Suzanne, you have captured your Zen moments with a creative eye for detail and fun. The art of zoning out and focussing on a moment in time via photography is also a one I enjoy too.
The world needs more Zen moments.
Suzanne, thank you so much for your comment. Last night I sat at the beach listening to Bon Jovi sing Hallelujah while shooting a series of cloud photographs from my beach chair. Talk about a Zen moment!!
Suzanne that is so my thing 🙂 Sounds a very satisfying Zen moment. #MSTL
It’s one I enjoy too Suzanne and the world does indeed need more zen moments! 🙂 xo
I went to a talk by Black Dog and they said one of the good things for depression is to be grounded in the present moment, and I realised that as I go for walks and take photos for my Insta and Blog, that was exactly what I was doing. It was making my focus on the flower/dog/streetscape in front of me. It was making me appreciate nature or the now. So I think photography is a BRILLIANT tool for zen. Good post.
Yes that is exactly what you’re doing and yes photography is SO GOOD for slowing down our minds and bringing it back to the present in a mindful way! A lot of our problems stem from our monkey minds – too much dwelling on the past and worrying about the future and mulling things over. It is so nice to stop all that and just focus on the moment and photography is perfect for it. 🙂 xo
Lydia, sometimes I think we get too far ahead of ourselves, or worse, we live in the past. Being grounded in the present moment makes so much sense, doesn’t it? Walking on the beach with my camera does that for me. I appreciate your thoughtful comment. Min has been such an accommodating and supportive host. I love her style.
Your images are fabulous Suzanne & I’m now following on Instagram. I’m a keen amateur photographer and for me, it’s about capturing how I feel at the moment I squeeze that shutter. It’s one of the few things that grounds me in the moment – baking is another, but that’s a whole different story.
Joanne, there is nothing quite like the feeling of capturing joy with the click of a shutter. “Grounding” is exactly what this hobby does for me. Thanks for following my Instagram and blog. I look forward to reading more of your posts when I have some time later this week.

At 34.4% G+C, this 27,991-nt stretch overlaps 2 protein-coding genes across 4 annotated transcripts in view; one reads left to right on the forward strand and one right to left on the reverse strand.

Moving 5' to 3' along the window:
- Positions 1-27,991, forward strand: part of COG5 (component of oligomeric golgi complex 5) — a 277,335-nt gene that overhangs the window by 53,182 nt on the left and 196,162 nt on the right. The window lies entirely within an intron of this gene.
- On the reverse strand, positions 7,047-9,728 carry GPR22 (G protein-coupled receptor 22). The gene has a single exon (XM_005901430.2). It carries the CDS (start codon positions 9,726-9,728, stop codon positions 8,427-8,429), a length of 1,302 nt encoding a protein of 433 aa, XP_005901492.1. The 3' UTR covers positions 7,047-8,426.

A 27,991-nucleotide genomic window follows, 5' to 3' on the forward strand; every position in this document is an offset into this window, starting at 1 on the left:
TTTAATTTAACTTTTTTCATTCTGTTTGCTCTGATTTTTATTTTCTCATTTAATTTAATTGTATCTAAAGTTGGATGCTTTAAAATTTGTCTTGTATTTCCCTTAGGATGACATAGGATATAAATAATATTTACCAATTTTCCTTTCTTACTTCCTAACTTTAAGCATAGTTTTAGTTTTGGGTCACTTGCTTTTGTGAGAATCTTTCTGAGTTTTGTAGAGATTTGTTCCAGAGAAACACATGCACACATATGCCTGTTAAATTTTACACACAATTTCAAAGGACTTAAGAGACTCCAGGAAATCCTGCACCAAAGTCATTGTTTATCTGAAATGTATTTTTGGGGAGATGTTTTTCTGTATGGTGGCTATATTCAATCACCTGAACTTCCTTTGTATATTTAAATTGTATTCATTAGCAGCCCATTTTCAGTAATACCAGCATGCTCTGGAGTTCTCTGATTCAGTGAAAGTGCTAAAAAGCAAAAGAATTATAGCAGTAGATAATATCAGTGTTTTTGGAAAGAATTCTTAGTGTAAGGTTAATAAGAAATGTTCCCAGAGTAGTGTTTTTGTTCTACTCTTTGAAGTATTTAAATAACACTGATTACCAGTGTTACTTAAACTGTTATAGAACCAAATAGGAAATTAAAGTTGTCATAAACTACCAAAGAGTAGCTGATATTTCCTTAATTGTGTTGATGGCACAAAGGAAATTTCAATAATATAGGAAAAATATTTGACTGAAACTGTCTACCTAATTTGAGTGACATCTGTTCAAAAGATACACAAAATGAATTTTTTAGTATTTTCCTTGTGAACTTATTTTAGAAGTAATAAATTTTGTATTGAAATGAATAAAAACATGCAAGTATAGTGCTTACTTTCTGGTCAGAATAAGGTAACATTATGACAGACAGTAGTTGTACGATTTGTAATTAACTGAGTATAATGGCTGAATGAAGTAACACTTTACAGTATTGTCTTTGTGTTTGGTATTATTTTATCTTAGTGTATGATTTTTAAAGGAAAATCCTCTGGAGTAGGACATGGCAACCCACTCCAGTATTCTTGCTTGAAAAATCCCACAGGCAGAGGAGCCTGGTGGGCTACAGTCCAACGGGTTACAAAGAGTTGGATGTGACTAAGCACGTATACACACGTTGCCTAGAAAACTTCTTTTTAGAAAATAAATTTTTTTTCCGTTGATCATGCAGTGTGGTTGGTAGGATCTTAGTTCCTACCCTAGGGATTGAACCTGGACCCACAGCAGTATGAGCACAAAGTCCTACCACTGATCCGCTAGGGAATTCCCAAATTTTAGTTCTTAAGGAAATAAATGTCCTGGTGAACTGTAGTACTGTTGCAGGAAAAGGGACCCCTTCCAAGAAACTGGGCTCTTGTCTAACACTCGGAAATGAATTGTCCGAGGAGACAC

I’m loving your morning walk photos Jo and the others you do too. You seem to be getting better and better! You’re so lucky to live where you do – such a gorgeous place with gorgeous scenes and subjects! I’d like to hear your baking story in a ZTT post. I might have to message you about that! haha 😉 xo
Hi, Min and Suzanne – I am visiting again from #MLSTL. I have shared your post on my Social Media.
Thank you Donna! xo
Hi Suzanne – lovely to see you over here on Min’s blog and sharing some of your beautiful photographs. I’m not a great photographer so I work on the zen principle of noticing what would make a great photo and then just appreciating it for what it is (then I don’t have to be disappointed that I didn’t capture it in the way it deserved!) That first photo of yours is one I always admire.
Thanks for linking up with us at MLSTL and I’ve shared on my SM 🙂
It’s been wonderful having Suzanne guest post as part of the ZTT series, and on a subject close to my heart too! The first photo is my favourite too which is why I made it the feature image. 🙂 xo
Leanne, I took that photo three years ago and still remember the moment it happened. I had quietly studied the bird through my lens for a good ten minutes, taking a few test shots of the reflection, hoping no one would come by and disturb her. When she lifter her wings it was like magic. Seeing it later on my computer screen was like reliving the experience. That’s the thing with photography – it’s the gift that keeps on giving!! The mindfulness part of photography is as you say, “noticing” and framing the shot in your mind. The actual shot is simply a reminder of the moment – not THE moment. My husband enjoys the “noticing” part also. Min graciously linked with MLSTL and shared on social media, including her Instagram story. She has been such an accommodating host.
I can so relate to this Min and Suzanne! Those moments when you see something and just have to stop and either drink it in with your eyes or capture it with a photo. I had to do that last week when I saw an amazing view and pulled over and snapped it – it just happens to be my post today on my blog! I was saying to someone recently that my blog helps me be more observant and in so doing, I’m also being more zen-like. I love that! Your photos are great by the way! #mlstl
Blogging helps me to be more observant too Deb. Everything is possible blog fodder too! lol xo
Deb, good point about how your blog helps you be more observant. I have frequently called my blog an accountability partner and love the way it makes me more mindful of soaking up every day life experiences. Glad you can relate to what creates my Zen. Thanks for stopping by Min’s blog and for commenting.
So very true. It is something that I have learned and taking photos of events and places makes me more aware of what is going on around me. Very nice. #MLSTL
I think once we acquire the ‘photographers eye’ … we notice things that others might miss. It’s a wonderful thing to have. I also appreciate beautiful light too – my favourite of course being the golden hours that top and tail each day! 🙂